Author’s Note: This article discusses sexual assault.
Sexual assault is becoming a routine discussion among those who need to hear it most. Whether it’s about prevention (hint: initiators should ask for consent) or how to help survivors, it seems as if more mainstream discussion is empowering people to think or say something. However, there are still many underserved populations who get glossed over.
In 2012, the New York Times ran a piece on sexual assault rates amongst Native American communities. The article details the isolation that many face, along with cultural and community factors that prevent many instigators from being brought to justice. It hauntingly ends with a woman saying that she had only known a few people out of a community of hundreds who were fortunate enough never to have experienced rape – a horror that many cannot imagine.
Some shocking statistics about the community forces us to re-examine the problem we see ongoing. More than one in three Native American women will be victims of rape in their lifetime. At least 70% of perpetrators do not identify as a member of the community, showing a higher rate of interracial sexual violence than other ethnic groups. 96% of those who responded to the survey, identifying as a survivor of sexual assault or rape, said that they had experienced other forms of physical violence.
For one, a problem within the community is the lack of unreported sexual assault and rape cases. This is not exclusive to the Native American population – it seems as if 68% of sexual assaults will go unreported as part of the global community as a whole, according to the Rape, Abuse, and Incest National Network (RAINN). This can be attributed to a number of obstacles, including stigmatization for being a survivor of rape/sexual assault, lack of perceived physical evidence, and disbelief.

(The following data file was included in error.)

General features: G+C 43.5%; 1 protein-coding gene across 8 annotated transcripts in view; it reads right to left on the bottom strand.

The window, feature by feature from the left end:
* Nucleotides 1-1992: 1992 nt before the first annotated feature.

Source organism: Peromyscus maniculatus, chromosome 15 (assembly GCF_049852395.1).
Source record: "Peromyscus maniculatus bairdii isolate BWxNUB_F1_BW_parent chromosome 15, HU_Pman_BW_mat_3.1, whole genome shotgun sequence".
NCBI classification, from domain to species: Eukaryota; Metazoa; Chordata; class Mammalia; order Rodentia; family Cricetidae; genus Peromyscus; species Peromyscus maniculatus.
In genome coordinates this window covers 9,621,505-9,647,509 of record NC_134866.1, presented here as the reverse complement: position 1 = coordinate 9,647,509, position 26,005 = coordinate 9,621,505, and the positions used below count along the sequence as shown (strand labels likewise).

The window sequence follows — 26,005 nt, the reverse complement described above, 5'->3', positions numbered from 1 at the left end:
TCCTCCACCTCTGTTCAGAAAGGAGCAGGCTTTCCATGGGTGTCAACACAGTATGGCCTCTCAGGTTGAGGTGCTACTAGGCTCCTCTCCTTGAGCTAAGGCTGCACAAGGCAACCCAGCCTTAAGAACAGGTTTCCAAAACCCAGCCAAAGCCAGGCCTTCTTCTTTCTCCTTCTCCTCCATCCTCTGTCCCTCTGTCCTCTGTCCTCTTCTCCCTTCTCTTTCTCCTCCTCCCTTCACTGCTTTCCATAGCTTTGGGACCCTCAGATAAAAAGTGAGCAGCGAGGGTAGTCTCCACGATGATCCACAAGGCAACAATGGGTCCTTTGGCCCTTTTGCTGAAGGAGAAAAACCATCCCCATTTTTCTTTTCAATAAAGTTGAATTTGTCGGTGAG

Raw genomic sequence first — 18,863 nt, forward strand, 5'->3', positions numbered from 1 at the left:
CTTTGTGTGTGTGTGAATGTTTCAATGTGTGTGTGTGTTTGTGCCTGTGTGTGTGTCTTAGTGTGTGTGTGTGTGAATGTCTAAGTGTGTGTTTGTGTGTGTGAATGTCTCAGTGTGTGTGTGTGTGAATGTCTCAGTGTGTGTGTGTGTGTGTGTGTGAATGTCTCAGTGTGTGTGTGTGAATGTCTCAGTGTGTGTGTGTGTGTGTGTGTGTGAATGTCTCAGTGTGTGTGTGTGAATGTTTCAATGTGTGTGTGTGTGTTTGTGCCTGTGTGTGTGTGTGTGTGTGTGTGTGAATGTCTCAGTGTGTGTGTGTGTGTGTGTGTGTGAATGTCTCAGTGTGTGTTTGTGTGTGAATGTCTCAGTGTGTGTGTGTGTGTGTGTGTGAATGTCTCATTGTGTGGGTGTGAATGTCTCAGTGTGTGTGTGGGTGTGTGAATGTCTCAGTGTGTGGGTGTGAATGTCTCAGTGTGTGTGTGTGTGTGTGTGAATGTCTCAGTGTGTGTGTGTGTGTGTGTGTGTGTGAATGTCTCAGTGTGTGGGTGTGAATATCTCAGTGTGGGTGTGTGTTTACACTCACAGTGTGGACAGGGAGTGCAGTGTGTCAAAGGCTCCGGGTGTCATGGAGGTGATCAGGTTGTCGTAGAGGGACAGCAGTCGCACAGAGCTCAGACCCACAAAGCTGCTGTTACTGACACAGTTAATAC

Native Americans are also a historically disenfranchised group within the United States. Tricky agreements between the U.S. and tribal governments make it difficult to figure out how to prosecute those who commit a crime on Native American territory. According to Amnesty International, trying to figure out which government should prosecute the case and how it should be handled often leads to significant, time-consuming delays that ultimately may discourage many from even reporting in the first place. With little to no repercussions, those who commit sexual assault may even feel encouraged to go forth with violation.
There are some programs in place to remedy the issues of domestic violence and sexual assault that run through Native American communities. Under the Violence Against Women Act of 1994, we see that the federal government is trying to provide support and resources for those in need of it. However, the problem runs past what the government can do to put a Band-Aid on top of it.
The problem is systemic, going back to the history of violence European settlers and American frontiersmen have committed against and forced the tribes that first inhabited the country. “Scholars support this idea and suggest that violence against American Indian and Alaska Native women directly relates to historical victimization,” writes Futures Without Violence. “According to proponents of this idea, domination and oppression of native peoples increased both economic deprivation and dependency through retracting tribal rights and sovereignty. Consequently, American Indian and Alaska Natives today are believed to suffer from internalized oppression and the normalization of violence.”
It’s clear that the entire national community needs to re-examine the problems that plague the Native American community, as we cherish their well-beings as members of the human race. How can we disrespect and deny them, let alone the many other survivors of sexual assault, the right to justice and dignity?
Cover image courtesy of Shutterstock.